The three pillar approach
The Basel capital requirements are based on three main pillars: Pillar 1 with the minimum capital requirements, Pillar 2 with the risk management requirements and supervisory review procedures and Pillar 3 with market discipline through disclosure requirements.
The first pillar covers the risk-based minimum capital requirements for credit, market, counterparty and operational risk. For each of the types of risk, institutions have various risk-measurement processes for determining capital requirements at their disposal: on the one hand, relatively simple and standardised approaches and, on the other, approaches that are more risk-sensitive and based on internal bank measurement processes. The latter regularly result in lower capital requirements from a risk sensitivity viewpoint, which can, nevertheless, be greatly limited by the output floor.
In addition, a non-risk-sensitive leverage ratio (LR) was introduced in order to prevent individual institutions from building up excessive on- and off-balance sheet leverage and to cushion potential inadequacies associated with risk-based capital requirements.
The supervisory framework for large exposures also supplement the risk-based capital requirements in order to protect institutions against high-volume losses as a result of a customer default.
Liquidity coverage ratio (LCR)
The minimum capital requirements are supplemented by minimum liquidity rules. The aim of the minimum liquidity rules is to ensure that institutions have sufficient liquidity at all times. The LCR helps to ensure short-term liquidity by requiring an institution to maintain a stock of high-quality liquid assets sufficient to cover its liquidity needs for 30 calendar days in a severe liquidity stress scenario by selling them on private capital markets. These high-quality liquid assets may also include covered bonds such as Pfandbriefe.
Net stable funding ratio (NSFR)
In addition, the NSFR is designed to ensure the institution’s longer-term liquidity. This is accomplished by way of a balanced maturity structure for the institution’s assets and liabilities. For this purpose, the available stable funding (weighted liabilities) must exceed the required stable funding (weighted assets, including off-balance sheet items).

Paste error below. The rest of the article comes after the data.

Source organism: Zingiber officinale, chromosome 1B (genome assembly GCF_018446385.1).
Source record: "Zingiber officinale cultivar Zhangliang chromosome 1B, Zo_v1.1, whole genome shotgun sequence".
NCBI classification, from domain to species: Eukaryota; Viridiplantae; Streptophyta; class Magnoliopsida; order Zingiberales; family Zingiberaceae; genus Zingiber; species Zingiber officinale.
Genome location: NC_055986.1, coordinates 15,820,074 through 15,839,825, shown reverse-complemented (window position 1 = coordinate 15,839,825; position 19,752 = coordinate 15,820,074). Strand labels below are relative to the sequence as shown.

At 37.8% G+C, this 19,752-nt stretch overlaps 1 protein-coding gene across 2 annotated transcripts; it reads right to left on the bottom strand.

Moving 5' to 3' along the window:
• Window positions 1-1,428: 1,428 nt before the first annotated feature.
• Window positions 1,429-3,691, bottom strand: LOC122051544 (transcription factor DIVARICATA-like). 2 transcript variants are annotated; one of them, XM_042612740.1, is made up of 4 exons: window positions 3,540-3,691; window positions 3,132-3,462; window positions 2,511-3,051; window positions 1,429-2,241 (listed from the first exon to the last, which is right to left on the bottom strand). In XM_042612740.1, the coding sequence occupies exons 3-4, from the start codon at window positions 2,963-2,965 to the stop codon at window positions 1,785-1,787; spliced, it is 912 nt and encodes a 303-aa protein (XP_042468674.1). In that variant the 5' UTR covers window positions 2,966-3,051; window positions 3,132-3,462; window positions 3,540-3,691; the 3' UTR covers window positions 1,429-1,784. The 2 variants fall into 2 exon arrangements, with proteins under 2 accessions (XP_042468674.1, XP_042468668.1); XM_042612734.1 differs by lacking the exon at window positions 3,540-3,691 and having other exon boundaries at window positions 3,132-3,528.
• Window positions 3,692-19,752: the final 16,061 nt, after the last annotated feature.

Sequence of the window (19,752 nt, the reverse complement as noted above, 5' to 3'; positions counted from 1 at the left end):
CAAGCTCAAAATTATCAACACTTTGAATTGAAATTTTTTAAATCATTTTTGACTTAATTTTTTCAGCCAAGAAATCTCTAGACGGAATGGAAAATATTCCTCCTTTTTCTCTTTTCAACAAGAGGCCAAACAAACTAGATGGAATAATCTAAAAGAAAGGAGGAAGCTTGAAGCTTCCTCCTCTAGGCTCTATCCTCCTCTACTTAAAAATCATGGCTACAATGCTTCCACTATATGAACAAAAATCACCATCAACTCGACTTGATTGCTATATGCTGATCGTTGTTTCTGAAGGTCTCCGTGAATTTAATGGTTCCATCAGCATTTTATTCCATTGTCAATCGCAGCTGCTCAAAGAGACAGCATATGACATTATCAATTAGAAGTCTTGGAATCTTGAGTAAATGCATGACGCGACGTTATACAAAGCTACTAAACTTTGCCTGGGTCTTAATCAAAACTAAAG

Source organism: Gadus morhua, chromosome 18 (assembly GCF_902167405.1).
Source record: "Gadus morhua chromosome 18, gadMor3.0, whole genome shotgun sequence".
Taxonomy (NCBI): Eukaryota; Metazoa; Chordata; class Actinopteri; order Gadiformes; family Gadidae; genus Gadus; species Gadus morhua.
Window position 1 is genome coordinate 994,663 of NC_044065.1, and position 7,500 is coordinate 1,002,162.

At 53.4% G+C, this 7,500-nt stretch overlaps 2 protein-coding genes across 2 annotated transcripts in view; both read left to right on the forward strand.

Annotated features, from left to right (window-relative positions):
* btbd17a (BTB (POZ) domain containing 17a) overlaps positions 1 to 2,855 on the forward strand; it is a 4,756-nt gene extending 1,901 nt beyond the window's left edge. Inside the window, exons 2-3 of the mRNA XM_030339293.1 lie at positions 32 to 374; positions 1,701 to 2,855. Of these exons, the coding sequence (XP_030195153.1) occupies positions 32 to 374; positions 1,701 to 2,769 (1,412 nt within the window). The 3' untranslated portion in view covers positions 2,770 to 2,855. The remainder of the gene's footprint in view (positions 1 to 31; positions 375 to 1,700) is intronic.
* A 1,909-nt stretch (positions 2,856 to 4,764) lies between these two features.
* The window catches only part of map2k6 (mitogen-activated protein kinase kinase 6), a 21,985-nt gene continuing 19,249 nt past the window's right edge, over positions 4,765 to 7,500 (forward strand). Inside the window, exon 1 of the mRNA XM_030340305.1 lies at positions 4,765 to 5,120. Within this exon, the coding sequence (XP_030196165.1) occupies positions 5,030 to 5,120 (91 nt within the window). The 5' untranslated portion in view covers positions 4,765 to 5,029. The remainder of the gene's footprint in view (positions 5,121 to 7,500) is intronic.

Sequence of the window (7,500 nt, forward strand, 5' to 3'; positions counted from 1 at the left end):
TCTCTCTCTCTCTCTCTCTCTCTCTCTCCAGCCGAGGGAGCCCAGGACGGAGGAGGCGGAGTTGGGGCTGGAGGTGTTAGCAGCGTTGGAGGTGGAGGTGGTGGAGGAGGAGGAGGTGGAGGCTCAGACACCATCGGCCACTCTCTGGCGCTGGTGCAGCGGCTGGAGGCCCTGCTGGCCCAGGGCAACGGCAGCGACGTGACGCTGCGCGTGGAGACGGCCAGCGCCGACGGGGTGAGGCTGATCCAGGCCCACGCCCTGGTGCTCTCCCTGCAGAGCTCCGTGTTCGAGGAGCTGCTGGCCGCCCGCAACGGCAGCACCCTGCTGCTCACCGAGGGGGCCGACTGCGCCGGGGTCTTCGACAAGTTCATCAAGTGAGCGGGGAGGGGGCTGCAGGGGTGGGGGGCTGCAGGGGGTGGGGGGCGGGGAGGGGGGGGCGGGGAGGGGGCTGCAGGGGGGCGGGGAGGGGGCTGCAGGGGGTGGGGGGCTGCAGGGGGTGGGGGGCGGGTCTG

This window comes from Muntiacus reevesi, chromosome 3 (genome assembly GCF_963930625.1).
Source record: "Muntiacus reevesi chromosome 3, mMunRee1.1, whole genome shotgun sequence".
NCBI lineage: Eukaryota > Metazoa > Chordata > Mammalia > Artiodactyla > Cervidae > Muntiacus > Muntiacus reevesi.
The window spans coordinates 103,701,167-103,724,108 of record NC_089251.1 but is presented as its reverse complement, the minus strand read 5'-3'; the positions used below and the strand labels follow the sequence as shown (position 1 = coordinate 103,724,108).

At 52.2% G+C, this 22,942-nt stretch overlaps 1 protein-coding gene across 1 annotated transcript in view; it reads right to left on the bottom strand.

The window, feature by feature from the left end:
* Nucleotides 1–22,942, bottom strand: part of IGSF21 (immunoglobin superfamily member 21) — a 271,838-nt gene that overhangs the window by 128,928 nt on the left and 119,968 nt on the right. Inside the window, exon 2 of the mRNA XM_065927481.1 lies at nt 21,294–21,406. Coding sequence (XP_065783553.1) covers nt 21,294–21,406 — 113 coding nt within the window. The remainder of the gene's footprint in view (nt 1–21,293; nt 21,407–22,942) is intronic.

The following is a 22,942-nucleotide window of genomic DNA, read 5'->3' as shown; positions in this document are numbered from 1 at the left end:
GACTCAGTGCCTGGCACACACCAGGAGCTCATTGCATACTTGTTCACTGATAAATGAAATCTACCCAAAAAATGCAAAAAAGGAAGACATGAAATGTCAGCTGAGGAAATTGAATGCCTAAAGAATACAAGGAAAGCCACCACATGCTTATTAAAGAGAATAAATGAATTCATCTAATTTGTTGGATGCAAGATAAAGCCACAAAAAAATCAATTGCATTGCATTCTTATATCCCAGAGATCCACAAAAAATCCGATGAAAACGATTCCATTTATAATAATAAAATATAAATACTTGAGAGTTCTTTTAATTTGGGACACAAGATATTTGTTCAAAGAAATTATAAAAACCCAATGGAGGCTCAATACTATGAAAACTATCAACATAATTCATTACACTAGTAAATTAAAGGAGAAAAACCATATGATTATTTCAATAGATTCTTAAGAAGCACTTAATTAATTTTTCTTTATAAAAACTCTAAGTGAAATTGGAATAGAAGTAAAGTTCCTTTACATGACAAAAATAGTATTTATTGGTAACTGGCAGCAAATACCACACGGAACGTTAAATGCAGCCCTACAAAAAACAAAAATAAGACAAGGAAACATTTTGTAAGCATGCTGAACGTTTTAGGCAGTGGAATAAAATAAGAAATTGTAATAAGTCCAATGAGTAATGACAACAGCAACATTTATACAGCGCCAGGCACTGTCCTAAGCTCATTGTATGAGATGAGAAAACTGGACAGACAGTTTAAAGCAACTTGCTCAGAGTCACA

The second pillar supplements the quantitative minimum capital requirements in Pillar 1 and the minimum liquidity rules by including both qualitative elements and other quantitative aspects for risks not taken into consideration by Pillar 1, such as interest-rate risk in the non-trading book.
The Pillar 2 requirements are directed at institutions on the one hand and supervisory authorities on the other. Institutions are required to establish, on the basis of an internal process, a level of capital (Internal Capital Adequacy Assessment Process, ICAAP) and a level of liquidity (Internal Liquidity Adequacy Assessment Process, ILAAP) commensurate with their risk profile. This is also the aim of the principles for effective risk data aggregation and risk reporting (BCBS 239).
Supervisory authorities have the task of evaluating how well institutions are assessing their capital and liquidity levels in relation to their risks and intervening if necessary (such as by determining additional own funds requirements specifically for an institution). They do so by means of the Supervisory Review and Evaluation Process (SREP) and by supervisory stress tests, in which they identify an institution’s overall risk exposure and the key factors influencing its risk situation and prudentially evaluate them (see also Supervisory practice).
Supplementing Pillars 1 and 2, the third pillar is intended to reinforce market discipline. The expectation is that institutions will be disciplined by the fear of changes to the market prices of their issued securities in case of negative information (investor reaction). Other stakeholders (e.g. institutional clients) should also be informed by Pillar III. Thus, disclosure obligations are especially important. They enable market participants to obtain information about capital, liquidity, risk exposures, and risk assessment processes and evaluate whether capital and liquidity are adequate. This allows market discipline to be reinforced. However, for institutions that are not active in the capital market these requirements are a heavy bureaucratic burden.